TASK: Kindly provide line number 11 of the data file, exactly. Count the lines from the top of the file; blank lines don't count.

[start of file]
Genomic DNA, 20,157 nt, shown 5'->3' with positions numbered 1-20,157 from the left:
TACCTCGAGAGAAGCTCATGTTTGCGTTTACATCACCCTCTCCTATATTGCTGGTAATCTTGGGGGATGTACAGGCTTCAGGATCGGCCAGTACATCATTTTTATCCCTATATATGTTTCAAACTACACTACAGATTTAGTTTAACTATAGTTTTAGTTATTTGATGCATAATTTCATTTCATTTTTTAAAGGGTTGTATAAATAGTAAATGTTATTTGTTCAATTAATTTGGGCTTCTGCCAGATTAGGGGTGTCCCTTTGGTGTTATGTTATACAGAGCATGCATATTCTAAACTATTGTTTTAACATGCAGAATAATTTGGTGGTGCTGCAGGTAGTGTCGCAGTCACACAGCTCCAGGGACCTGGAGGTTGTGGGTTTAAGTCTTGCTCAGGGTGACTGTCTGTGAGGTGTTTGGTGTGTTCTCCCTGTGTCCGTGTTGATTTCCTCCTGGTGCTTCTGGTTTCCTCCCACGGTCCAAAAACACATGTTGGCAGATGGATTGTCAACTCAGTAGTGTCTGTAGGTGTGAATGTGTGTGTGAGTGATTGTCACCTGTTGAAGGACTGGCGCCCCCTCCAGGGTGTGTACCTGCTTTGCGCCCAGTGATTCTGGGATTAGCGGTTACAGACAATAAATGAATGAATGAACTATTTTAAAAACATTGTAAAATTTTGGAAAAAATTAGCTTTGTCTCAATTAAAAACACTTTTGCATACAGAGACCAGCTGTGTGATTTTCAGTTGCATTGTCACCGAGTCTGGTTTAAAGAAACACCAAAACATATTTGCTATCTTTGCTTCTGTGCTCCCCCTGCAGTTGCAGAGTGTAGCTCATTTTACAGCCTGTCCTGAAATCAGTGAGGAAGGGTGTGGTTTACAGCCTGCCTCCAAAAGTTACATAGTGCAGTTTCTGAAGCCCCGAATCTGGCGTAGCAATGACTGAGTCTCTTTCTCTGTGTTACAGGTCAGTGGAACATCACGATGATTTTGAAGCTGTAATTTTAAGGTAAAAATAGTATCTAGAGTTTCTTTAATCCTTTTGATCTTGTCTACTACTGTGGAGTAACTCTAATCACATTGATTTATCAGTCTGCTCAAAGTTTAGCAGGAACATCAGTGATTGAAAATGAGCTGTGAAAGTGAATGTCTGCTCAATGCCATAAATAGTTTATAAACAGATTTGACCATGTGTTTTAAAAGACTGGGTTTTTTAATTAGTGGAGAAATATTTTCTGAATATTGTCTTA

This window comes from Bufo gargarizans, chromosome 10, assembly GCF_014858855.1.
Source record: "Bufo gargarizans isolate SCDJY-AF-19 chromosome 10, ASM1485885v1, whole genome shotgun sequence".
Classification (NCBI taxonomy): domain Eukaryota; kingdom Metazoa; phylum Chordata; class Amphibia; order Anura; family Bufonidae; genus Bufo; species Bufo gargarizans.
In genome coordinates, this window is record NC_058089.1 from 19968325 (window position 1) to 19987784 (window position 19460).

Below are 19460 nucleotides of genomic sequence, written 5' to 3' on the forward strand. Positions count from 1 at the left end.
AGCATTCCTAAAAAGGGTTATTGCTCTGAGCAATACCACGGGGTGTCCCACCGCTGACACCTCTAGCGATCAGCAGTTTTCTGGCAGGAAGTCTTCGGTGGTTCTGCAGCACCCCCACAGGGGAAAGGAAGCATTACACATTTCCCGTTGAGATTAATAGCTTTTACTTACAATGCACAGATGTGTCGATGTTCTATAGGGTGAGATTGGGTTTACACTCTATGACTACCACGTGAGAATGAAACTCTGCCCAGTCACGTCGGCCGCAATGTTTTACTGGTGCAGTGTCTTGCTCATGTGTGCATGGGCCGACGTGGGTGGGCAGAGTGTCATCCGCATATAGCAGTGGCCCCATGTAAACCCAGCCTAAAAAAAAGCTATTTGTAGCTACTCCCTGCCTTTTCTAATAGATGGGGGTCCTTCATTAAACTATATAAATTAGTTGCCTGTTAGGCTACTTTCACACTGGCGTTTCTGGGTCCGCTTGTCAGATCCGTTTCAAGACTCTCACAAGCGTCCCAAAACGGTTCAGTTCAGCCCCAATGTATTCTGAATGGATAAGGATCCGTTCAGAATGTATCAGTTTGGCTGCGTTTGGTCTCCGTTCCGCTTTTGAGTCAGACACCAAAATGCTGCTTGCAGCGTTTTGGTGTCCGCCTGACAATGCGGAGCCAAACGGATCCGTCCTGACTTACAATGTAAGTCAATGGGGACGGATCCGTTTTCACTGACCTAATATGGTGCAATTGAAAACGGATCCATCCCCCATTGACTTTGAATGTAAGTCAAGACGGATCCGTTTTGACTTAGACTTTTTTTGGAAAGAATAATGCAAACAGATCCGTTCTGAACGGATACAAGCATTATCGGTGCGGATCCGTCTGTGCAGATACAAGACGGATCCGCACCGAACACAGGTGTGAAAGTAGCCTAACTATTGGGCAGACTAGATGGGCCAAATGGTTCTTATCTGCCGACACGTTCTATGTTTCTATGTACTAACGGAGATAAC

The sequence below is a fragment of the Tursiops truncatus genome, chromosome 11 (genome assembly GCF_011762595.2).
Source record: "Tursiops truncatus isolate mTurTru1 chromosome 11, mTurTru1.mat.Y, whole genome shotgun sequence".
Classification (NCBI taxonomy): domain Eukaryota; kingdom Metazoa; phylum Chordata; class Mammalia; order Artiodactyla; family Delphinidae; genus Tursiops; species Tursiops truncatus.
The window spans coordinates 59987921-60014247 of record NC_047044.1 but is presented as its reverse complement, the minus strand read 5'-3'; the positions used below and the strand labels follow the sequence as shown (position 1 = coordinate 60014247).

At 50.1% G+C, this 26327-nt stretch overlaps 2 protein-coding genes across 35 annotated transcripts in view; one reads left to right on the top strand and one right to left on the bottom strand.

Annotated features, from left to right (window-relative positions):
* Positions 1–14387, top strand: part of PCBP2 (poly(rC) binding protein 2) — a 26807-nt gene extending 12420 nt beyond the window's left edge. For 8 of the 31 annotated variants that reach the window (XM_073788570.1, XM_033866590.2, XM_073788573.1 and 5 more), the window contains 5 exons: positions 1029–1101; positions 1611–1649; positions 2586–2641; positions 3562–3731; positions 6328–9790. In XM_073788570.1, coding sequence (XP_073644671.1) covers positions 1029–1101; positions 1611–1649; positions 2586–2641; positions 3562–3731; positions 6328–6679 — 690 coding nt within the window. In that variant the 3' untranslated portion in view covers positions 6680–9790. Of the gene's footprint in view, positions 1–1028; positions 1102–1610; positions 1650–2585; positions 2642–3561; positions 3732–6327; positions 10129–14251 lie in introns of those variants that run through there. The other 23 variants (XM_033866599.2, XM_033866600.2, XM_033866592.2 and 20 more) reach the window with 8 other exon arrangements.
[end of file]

Classification (NCBI taxonomy): domain Eukaryota; kingdom Metazoa; phylum Chordata; class Mammalia; order Artiodactyla; family Delphinidae; genus Tursiops; species Tursiops truncatus.